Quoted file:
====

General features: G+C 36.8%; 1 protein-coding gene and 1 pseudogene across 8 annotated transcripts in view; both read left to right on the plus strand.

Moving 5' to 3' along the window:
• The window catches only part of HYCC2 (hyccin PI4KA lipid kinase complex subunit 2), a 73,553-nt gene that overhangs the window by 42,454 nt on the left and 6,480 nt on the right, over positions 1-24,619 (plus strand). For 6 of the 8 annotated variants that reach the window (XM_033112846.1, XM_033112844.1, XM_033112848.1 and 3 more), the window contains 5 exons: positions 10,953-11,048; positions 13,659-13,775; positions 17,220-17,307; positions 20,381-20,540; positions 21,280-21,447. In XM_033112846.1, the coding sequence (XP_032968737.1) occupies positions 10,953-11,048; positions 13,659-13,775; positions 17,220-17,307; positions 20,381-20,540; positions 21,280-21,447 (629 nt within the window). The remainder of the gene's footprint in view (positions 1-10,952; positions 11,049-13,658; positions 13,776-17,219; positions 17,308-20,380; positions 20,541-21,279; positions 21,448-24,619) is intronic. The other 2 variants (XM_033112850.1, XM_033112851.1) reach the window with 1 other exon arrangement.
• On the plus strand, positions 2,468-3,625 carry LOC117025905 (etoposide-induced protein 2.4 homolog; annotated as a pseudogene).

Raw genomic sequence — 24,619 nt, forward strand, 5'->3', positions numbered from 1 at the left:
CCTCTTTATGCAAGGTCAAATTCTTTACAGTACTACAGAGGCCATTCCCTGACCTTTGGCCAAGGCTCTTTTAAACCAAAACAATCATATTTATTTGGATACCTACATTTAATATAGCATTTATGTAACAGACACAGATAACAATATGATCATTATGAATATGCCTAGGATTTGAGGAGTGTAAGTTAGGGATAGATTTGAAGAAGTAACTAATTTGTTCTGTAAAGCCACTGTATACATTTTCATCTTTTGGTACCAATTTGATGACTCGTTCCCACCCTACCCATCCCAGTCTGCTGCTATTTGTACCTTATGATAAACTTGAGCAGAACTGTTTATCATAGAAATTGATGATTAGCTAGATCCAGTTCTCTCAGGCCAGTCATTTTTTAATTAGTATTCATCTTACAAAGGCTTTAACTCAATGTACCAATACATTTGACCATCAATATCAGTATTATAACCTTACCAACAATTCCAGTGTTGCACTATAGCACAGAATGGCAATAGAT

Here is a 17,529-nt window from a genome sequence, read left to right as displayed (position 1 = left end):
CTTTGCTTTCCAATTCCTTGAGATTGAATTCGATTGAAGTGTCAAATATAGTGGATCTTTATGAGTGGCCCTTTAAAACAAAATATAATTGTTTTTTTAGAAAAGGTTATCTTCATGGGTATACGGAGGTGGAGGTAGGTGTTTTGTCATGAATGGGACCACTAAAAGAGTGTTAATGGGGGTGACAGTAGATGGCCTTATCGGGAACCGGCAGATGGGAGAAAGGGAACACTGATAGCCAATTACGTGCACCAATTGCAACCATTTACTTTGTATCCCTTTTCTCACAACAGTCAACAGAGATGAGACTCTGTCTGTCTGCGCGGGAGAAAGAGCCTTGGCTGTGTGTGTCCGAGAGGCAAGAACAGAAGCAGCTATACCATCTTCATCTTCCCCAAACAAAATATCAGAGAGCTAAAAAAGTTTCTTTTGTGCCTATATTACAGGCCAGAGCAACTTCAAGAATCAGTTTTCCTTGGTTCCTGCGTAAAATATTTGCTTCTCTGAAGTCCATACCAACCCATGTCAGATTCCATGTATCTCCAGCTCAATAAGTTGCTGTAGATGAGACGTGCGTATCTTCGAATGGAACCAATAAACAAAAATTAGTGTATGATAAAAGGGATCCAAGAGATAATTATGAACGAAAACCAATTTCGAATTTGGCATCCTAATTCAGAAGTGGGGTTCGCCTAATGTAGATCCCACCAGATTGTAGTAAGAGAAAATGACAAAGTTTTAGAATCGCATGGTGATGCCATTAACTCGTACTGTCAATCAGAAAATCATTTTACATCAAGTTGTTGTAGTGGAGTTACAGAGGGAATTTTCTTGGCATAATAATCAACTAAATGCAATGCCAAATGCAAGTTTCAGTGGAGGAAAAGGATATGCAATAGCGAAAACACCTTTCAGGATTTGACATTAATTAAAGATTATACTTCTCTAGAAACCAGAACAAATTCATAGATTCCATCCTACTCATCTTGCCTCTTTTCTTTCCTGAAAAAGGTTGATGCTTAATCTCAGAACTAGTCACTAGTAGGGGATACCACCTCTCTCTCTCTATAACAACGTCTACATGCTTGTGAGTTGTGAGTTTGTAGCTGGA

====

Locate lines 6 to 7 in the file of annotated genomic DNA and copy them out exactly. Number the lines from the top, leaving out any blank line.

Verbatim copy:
CCTCTTTATGCAAGGTCAAATTCTTTACAGTACTACAGAGGCCATTCCCTGACCTTTGGCCAAGGCTCTTTTAAACCAAAACAATCATATTTATTTGGATACCTACATTTAATATAGCATTTATGTAACAGACACAGATAACAATATGATCATTATGAATATGCCTAGGATTTGAGGAGTGTAAGTTAGGGATAGATTTGAAGAAGTAACTAATTTGTTCTGTAAAGCCACTGTATACATTTTCATCTTTTGGTACCAATTTGATGACTCGTTCCCACCCTACCCATCCCAGTCTGCTGCTATTTGTACCTTATGATAAACTTGAGCAGAACTGTTTATCATAGAAATTGATGATTAGCTAGATCCAGTTCTCTCAGGCCAGTCATTTTTTAATTAGTATTCATCTTACAAAGGCTTTAACTCAATGTACCAATACATTTGACCATCAATATCAGTATTATAACCTTACCAACAATTCCAGTGTTGCACTATAGCACAGAATGGCAATAGAT

Here is a 17,529-nt window from a genome sequence, read left to right as displayed (position 1 = left end):